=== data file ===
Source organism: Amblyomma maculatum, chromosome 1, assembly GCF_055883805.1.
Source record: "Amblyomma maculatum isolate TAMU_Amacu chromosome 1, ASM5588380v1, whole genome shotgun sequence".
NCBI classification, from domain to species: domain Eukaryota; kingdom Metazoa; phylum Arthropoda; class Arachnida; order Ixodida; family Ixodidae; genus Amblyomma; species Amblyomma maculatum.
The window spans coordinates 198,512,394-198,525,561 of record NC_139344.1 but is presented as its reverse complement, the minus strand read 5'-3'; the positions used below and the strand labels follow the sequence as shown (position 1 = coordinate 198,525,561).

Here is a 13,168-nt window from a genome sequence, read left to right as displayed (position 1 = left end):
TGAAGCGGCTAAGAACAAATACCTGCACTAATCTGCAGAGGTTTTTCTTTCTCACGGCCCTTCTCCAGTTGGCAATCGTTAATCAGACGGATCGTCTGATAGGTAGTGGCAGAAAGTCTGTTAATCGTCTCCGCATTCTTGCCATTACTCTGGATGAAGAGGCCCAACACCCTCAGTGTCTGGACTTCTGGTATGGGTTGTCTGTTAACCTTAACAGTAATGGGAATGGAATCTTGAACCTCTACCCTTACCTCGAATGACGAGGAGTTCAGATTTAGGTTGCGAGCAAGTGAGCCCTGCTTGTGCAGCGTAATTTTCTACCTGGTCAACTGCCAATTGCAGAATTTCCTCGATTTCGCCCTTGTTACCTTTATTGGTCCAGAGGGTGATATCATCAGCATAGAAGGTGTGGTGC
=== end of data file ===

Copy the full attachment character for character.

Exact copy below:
Source organism: Amblyomma maculatum, chromosome 1, assembly GCF_055883805.1.
Source record: "Amblyomma maculatum isolate TAMU_Amacu chromosome 1, ASM5588380v1, whole genome shotgun sequence".
NCBI classification, from domain to species: domain Eukaryota; kingdom Metazoa; phylum Arthropoda; class Arachnida; order Ixodida; family Ixodidae; genus Amblyomma; species Amblyomma maculatum.
The window spans coordinates 198,512,394-198,525,561 of record NC_139344.1 but is presented as its reverse complement, the minus strand read 5'-3'; the positions used below and the strand labels follow the sequence as shown (position 1 = coordinate 198,525,561).

Here is a 13,168-nt window from a genome sequence, read left to right as displayed (position 1 = left end):
TGAAGCGGCTAAGAACAAATACCTGCACTAATCTGCAGAGGTTTTTCTTTCTCACGGCCCTTCTCCAGTTGGCAATCGTTAATCAGACGGATCGTCTGATAGGTAGTGGCAGAAAGTCTGTTAATCGTCTCCGCATTCTTGCCATTACTCTGGATGAAGAGGCCCAACACCCTCAGTGTCTGGACTTCTGGTATGGGTTGTCTGTTAACCTTAACAGTAATGGGAATGGAATCTTGAACCTCTACCCTTACCTCGAATGACGAGGAGTTCAGATTTAGGTTGCGAGCAAGTGAGCCCTGCTTGTGCAGCGTAATTTTCTACCTGGTCAACTGCCAATTGCAGAATTTCCTCGATTTCGCCCTTGTTACCTTTATTGGTCCAGAGGGTGATATCATCAGCATAGAAGGTGTGGTGC